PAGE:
New London updates its heritage
Italian Heritage Day (and month) and Native American Heritage Month. Now that's better.
Monday's unanimous vote by the New London City Council to observe Italian Heritage Day instead of Columbus Day wisely separates the contributions of one of history's great cultures and the local impact of people of Italian descent from the actions of a deeply flawed figurehead who had stood for both. Christopher Columbus can never disappear from the history books, but going forward there will be an asterisk. You can't asterisk a statue, and it is no longer tenable to celebrate an asterisked holiday.
Heritage is lasting, but it is not static. The City Council did well to recognize what had become tarnished and whose history was being overlooked.
The resolution puts the council's stamp on the decision by the mayor to take down the Columbus statue at Bank and Howard streets before it could be toppled, as happened in other cities. The vote also joins city government with the public schools in recognizing the role of the region's first inhabitants. The schools have been observing Indigenous Peoples Day in October for several years. In its resolution, the council declared November Native American Heritage Month. And while it might be tidier to celebrate the same event by the same name at the same time, what's the harm in spreading the observance around? If the pandemic has taught us anything, it should be not to get hung up on the small stuff.
Many in the city's Italian-American community showed a public-spirited and pragmatic response last summer when Mayor Michael Passero, who is one of their own, had the statue removed. Their acceptance of the modern awareness that the explorer was also an exploiter, and worse, laid the groundwork for the council's action. Though they may have been disappointed at losing a familiar symbol of their parents' and grandparents' contributions to their adopted city, they recognized that Columbus wasn't what their ancestors took him to be.
Freshman City Councilor Curtis Goodwin, who spearheaded the resolutions, said Monday that the council action ought to provide a source of unity and healing for the community. In effect he reminded the council and the public that the point of civic and community observance should be a sense of unity.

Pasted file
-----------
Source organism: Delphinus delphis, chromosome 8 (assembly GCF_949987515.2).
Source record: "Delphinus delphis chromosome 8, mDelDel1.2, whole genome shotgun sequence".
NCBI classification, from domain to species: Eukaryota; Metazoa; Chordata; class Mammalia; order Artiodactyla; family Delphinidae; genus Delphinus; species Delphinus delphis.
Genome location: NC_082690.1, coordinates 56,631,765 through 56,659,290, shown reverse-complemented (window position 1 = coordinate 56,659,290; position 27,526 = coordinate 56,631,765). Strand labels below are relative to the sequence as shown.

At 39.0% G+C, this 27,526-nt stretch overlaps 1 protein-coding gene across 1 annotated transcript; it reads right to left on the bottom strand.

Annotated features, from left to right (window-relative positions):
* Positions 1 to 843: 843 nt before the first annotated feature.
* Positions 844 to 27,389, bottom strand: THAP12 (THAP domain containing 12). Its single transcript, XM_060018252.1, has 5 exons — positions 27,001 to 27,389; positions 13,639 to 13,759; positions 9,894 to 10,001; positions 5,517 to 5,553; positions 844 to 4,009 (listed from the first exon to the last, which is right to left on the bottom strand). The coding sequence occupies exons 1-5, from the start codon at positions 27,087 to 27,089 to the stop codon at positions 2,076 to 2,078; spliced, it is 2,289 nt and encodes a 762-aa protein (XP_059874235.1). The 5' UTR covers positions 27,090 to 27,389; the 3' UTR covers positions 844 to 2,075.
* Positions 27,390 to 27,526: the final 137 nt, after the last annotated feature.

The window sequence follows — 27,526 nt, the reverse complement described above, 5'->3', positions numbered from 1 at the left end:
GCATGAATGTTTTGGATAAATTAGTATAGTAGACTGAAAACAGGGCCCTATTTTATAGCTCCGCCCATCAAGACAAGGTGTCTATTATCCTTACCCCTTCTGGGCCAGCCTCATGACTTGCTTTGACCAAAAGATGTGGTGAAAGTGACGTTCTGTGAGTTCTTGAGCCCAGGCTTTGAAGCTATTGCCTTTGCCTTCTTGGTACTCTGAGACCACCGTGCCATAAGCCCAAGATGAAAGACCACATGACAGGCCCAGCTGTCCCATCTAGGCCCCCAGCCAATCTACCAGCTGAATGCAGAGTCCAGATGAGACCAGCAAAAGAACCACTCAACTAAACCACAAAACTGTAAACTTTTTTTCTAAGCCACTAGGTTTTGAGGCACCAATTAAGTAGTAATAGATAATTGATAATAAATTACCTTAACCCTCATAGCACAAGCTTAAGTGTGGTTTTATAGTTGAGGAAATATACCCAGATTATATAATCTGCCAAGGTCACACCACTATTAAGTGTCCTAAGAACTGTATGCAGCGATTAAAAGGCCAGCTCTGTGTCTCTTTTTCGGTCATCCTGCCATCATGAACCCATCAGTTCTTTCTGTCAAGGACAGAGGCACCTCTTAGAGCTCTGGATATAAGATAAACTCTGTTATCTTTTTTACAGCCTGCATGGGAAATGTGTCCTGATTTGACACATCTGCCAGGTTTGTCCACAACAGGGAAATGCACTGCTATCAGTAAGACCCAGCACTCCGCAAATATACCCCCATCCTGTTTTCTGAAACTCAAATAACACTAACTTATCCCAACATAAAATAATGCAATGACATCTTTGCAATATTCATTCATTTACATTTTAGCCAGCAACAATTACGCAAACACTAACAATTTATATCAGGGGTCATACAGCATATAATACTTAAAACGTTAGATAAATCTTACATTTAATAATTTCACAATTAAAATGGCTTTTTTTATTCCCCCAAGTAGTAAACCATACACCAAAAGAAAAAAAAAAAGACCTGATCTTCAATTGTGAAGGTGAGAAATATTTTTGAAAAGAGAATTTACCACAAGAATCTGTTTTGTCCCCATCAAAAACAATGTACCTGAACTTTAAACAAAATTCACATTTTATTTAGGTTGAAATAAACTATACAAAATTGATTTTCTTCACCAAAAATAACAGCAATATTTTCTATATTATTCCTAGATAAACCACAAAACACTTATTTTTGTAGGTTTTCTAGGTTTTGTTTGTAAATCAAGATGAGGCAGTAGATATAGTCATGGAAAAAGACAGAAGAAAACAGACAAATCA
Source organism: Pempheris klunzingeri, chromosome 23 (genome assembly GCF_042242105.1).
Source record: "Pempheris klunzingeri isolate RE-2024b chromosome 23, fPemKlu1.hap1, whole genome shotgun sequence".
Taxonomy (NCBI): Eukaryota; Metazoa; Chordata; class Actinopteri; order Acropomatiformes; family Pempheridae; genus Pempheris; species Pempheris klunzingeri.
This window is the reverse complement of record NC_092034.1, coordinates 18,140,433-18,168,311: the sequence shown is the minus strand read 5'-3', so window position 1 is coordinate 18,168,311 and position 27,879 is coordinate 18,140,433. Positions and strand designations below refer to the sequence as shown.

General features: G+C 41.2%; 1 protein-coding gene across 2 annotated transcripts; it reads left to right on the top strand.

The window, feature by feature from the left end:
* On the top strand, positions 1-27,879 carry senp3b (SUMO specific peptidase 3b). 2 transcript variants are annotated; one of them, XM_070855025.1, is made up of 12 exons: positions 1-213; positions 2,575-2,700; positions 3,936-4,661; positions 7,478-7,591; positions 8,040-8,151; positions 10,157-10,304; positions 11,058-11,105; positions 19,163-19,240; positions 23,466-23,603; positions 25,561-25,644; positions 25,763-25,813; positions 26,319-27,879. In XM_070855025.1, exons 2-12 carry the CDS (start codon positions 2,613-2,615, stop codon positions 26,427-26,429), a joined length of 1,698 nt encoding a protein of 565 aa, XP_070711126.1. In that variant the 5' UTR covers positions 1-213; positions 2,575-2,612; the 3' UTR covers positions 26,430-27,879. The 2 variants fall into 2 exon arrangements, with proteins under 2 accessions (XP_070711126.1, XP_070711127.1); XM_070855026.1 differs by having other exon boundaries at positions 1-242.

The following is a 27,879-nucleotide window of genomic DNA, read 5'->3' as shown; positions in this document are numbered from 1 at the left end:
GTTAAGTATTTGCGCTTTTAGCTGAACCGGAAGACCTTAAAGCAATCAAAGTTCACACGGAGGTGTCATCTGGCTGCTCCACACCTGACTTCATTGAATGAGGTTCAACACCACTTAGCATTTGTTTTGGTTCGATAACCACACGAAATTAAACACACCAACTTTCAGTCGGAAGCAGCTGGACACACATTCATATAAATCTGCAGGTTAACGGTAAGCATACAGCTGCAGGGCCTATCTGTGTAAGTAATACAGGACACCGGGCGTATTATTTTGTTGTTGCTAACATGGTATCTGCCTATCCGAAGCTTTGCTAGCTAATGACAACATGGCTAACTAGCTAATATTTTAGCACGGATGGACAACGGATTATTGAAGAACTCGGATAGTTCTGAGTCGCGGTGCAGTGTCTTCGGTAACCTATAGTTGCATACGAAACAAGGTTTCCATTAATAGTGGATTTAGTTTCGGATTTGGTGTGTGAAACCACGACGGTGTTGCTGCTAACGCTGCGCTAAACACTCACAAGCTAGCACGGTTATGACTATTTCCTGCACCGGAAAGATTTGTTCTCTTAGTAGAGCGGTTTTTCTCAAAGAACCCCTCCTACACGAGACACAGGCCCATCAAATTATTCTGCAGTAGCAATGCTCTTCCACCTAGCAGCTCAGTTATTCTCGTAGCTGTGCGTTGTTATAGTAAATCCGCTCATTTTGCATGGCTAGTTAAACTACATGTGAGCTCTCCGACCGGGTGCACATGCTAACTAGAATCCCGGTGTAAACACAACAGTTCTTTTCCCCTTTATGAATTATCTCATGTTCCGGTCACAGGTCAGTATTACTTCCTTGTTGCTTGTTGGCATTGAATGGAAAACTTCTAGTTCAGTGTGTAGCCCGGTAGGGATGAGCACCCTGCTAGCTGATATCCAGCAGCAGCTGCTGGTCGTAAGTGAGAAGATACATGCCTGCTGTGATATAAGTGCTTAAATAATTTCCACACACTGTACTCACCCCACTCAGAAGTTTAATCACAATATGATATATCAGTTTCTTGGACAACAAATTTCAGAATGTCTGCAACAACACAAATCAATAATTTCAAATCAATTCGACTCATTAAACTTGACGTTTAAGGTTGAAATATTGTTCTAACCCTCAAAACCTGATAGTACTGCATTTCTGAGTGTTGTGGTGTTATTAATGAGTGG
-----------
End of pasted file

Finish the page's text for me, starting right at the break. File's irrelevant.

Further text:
That is another way of saying that when the old story is clearly not the whole truth, the heritage is not entirely what we thought. A statue or other symbol erected to recall great deeds becomes instead a half-truth, not deserving of its place of honor.
While it's accurate, as some have pointed out, that a resolution lacks the force of an ordinance and is really just a statement that the councilors could agree upon, that is like saying that a statue doesn't matter because it just stands there. The resolution is on the books now, and that means New London is moving forward, acknowledging more of its heritage and its constituency.
Goodwin, the freshman, entered public life 10 years ago as a founder of the New London Youth Talent Show. Along with others, he has a goal of making leadership reflect the community. The now multi-ethnic, multi-racial New London council, is well positioned to represent those it serves.
It may be hard for New Londoners to see from the midst of the day-to-day scramble, but the resiliency and openness of this city should not be underestimated. Its diversity is its strength, even if a consensus is usually hard to find. Kudos to the council for finding this one.
The Day editorial board meets regularly with political, business and community leaders and convenes weekly to formulate editorial viewpoints. It is composed of President and Publisher Tim Dwyer, Editorial Page Editor Paul Choiniere, Managing Editor Tim Cotter, Staff Writer Julia Bergman and retired deputy managing editor Lisa McGinley. However, only the publisher and editorial page editor are responsible for developing the editorial opinions. The board operates independently from the Day newsroom.
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